On Friday morning, May 19, I was one of five expert witnesses (and the only as an appraiser) to testify on the topic of appraisal bias in front of the Appraisal Subcommittee (ASC).
During the first hour of testimony, our fourth grandchild was born. My wife was in the audience and stepped out of the hearing (the nerve!) to take the call from my oldest son on the news of our new granddaughter.
The Appraisal Subcommittee (ASC) held a second hearing on challenges facing the appraisal industry, including barriers to entering the profession and racial bias in home appraisals. The panel’s first hearing on such topics occurred in January. The ASC is an interagency committee under the Federal Financial Institutions Examination Council and oversees real estate appraisal regulations. The Federal Housing Finance Agency hosted the event at its headquarters in Washington, DC.
It’s a three-hour hearing, but if you are connected to the appraisal industry in any way, I encourage you to listen. You can hear my opening statement at about the 26-minute mark. The text on the C-SPAN website was generated from unedited closed captions. Here was my formal statement, but since the timing was strictly limited to 5 minutes, I read this abbreviated version, which in hindsight, was better and more to the point.
“Thank you for the opportunity to participate today in The Appraisal Subcommittee’s second Public Hearing on Appraisal Bias.
Having been a real estate appraiser for 37 years, I will share my concerns about barriers to entry and appraisal bias. I am a New York and Connecticut general certified appraiser who co-founded Miller Samuel in 1986, a real estate appraisal firm that covers the New York City metropolitan area.
It takes a minimum of two years to become a residential certified appraiser. The Appraisal Foundation (aka TAF) maintains minimum standards for the industry and has long required a two-year mentoring system where appraiser trainees need to find someone in the profession to take them under their wing – a mentor – and support them for two years because trainees add little value to the mentor if banks don’t accept their work. This is a key reason why the appraisal industry is devoid of diversity. This is also why the industry has been aging out for years, unable to bring in new appraisers in significant numbers. After the 2009 Home Valuation Code Of Conduct became embedded into housing policy to stem the influence of mortgage brokers over appraisers, appraisal management companies (aka AMCs) came to dominate the administration of the residential appraisal business as banks were looking to shed costs in the aftermath of the housing bubble and outsource their former in-house appraisal departments.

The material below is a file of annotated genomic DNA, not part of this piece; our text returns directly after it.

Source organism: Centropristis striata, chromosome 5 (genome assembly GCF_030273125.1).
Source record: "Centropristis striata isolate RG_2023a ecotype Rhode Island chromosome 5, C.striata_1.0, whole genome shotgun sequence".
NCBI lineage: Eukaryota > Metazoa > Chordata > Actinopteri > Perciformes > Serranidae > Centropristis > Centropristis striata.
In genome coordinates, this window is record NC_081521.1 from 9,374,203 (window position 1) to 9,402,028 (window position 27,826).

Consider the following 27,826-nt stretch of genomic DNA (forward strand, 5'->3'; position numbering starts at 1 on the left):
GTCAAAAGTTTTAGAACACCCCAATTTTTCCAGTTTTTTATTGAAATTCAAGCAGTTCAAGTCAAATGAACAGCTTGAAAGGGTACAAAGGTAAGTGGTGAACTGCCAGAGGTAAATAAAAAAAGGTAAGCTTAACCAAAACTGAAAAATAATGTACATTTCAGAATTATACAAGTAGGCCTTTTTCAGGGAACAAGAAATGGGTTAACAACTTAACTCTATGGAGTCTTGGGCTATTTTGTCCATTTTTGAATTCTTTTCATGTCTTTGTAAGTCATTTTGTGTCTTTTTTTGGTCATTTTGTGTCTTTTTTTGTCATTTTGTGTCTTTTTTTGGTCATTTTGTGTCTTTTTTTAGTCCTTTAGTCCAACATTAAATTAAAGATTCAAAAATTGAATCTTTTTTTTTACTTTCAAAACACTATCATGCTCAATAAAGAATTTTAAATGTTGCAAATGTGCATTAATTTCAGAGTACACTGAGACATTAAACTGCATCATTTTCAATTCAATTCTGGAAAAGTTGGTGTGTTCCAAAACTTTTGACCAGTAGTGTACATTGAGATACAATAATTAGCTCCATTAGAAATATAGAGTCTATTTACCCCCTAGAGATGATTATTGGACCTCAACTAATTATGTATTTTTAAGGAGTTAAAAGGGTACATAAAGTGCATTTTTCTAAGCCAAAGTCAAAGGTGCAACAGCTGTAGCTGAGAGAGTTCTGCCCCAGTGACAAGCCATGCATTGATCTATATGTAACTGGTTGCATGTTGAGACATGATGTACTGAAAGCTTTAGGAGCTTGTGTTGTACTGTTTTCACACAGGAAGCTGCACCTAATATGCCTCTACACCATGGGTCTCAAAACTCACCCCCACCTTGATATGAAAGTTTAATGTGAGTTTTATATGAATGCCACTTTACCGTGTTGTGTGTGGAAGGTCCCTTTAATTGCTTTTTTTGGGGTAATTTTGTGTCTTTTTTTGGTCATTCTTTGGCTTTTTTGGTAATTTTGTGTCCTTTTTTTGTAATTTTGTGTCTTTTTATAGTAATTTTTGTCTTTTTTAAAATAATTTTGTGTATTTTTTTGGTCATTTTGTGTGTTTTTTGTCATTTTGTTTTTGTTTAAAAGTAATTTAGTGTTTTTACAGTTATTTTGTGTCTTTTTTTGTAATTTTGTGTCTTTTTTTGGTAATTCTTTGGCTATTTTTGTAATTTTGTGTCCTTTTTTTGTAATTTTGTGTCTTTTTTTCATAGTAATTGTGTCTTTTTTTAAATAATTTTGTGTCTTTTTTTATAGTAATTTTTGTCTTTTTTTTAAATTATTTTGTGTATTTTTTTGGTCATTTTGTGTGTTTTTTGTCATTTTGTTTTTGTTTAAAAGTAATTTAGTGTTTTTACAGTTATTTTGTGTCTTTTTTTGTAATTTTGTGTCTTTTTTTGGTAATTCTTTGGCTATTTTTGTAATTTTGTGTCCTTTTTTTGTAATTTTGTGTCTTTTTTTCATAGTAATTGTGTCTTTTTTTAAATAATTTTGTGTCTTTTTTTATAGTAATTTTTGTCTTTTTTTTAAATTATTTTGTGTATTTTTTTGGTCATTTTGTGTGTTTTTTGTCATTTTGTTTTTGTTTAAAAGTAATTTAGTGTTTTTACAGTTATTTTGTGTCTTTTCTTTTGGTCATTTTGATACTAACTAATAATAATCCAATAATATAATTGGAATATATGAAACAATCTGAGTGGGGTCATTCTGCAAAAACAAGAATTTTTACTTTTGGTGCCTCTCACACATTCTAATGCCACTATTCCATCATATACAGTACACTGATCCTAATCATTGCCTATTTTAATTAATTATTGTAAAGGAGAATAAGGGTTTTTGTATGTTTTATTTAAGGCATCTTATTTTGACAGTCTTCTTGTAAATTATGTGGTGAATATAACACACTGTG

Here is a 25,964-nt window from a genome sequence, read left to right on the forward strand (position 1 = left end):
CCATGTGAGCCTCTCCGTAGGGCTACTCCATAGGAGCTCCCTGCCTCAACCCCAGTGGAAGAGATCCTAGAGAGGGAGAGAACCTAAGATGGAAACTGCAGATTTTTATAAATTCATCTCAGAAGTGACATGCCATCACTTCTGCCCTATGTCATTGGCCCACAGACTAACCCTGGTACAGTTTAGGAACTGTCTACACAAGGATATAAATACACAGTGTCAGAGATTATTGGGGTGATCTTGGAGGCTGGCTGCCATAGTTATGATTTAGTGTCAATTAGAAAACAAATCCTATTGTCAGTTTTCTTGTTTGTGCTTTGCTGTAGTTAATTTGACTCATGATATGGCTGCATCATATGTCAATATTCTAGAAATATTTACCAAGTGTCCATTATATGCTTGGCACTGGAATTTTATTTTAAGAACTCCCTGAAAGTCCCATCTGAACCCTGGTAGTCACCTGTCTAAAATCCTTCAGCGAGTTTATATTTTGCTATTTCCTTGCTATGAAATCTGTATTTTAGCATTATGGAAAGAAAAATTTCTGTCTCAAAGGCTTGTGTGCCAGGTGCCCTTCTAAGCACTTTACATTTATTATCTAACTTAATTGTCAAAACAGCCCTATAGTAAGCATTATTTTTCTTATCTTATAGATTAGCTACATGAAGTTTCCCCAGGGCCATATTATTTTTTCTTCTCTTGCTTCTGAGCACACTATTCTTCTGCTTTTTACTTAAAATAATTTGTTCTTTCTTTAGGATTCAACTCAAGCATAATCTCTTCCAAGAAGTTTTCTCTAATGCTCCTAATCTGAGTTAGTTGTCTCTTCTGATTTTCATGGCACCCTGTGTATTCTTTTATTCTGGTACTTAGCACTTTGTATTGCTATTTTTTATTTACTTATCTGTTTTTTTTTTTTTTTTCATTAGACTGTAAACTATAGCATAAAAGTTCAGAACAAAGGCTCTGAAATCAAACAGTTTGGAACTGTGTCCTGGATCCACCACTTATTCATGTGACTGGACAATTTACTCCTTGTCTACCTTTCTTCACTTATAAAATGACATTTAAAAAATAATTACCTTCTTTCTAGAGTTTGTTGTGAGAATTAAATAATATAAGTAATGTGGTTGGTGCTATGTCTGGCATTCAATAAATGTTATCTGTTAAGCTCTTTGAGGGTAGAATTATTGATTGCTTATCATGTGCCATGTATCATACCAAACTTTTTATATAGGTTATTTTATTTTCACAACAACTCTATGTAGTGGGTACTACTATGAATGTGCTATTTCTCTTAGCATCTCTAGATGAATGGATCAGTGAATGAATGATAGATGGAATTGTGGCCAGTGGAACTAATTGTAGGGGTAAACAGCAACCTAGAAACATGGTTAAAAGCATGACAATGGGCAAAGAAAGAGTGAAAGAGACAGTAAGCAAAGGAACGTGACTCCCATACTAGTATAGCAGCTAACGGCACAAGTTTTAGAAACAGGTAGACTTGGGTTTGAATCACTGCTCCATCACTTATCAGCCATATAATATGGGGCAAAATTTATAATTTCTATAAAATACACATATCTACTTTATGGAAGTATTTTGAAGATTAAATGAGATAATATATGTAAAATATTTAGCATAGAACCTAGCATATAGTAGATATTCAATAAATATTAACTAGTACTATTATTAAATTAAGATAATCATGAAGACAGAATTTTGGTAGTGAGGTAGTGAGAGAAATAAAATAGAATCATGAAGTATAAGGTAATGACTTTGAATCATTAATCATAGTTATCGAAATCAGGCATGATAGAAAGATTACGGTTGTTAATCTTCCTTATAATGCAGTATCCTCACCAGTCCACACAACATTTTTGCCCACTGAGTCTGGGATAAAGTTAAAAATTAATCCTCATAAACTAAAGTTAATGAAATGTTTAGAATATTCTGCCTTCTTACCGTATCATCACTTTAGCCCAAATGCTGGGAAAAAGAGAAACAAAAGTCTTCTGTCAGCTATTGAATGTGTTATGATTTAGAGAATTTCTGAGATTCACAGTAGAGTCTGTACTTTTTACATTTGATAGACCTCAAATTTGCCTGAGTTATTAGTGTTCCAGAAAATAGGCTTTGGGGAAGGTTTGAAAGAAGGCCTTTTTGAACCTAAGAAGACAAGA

Since the financial crisis, most banks have required appraisers to be certified and rarely accept work by appraiser trainees. AMCs account for about 80% of residential appraisal orders from banks nationwide and often keep at least half of the appraisal fee the consumer pays at the time of the mortgage application. The consumer is generally unaware that the appraiser gets a limited portion of the appraisal fee. As a result, the financial condition of appraisal firms has deteriorated significantly since the GFC. Why does this matter? Because the two-year mentoring requirement became even more problematic after the GFC as appraisers were less able to carry an appraiser trainee for two years to get their certification. TAF has been unable to pivot as the world has changed.
The TAF mentoring system has perpetuated low diversity within the appraisal industry. In 2021 our industry was 98% white, dead last in the 400 occupations ranked by the Bureau of Labor Statistics. TAF has had only one person of color on its technical boards in over three decades.
Imagine an industry where a small business sees an opportunity to grow but has to invest two to three years to train new staff before they can even begin the expansion. That is my firm’s reality, which is untenable and severely impedes the commerce of all appraisers. The trainee, once certified, will often leave to start their own practice. That significantly disincentivizes experienced appraisers to mentor trainees.
Last year, after two years of being mentored and completing her coursework, an appraiser trainee at our firm submitted an experience log to the state. The appraiser checked in every month with the state and was repeatedly told her file was under review. The total process took nearly three years for this appraiser to get her certification and represented the amount of time she could not make a reasonable living without our company to supplement her income.
Certified residential appraisers must have 1,500 hours of experience in not less than two years. This multi-year window of experience requirements is an arbitrary time period. It is not based on any known research studies that show that this extended period of time is optimal.
There have been a series of national appraisal stories about people of color getting a bank appraisal, which comes in low. Then the homeowner asks a white neighbor to stand in their place and removes photos and other personal items from the home, and the second appraisal comes at the higher number needed to qualify for the mortgage. I’m sure this experience is awful for the homeowner. At the very least, the disparity in results shows a flaw in the appraisal process even before the issue of appraisal bias is addressed. And why is the second appraisal always the “correct value?” Bias and unconscious bias exist in our industry. With greater diversity within the profession, the frequency of these events would hopefully be reduced.
The two-year mentoring system limits access to the appraisal industry, severely limits diversity, and therefore is a disservice to the appraisal industry and deteriorates the public trust in the profession.
Thank you for your time.”
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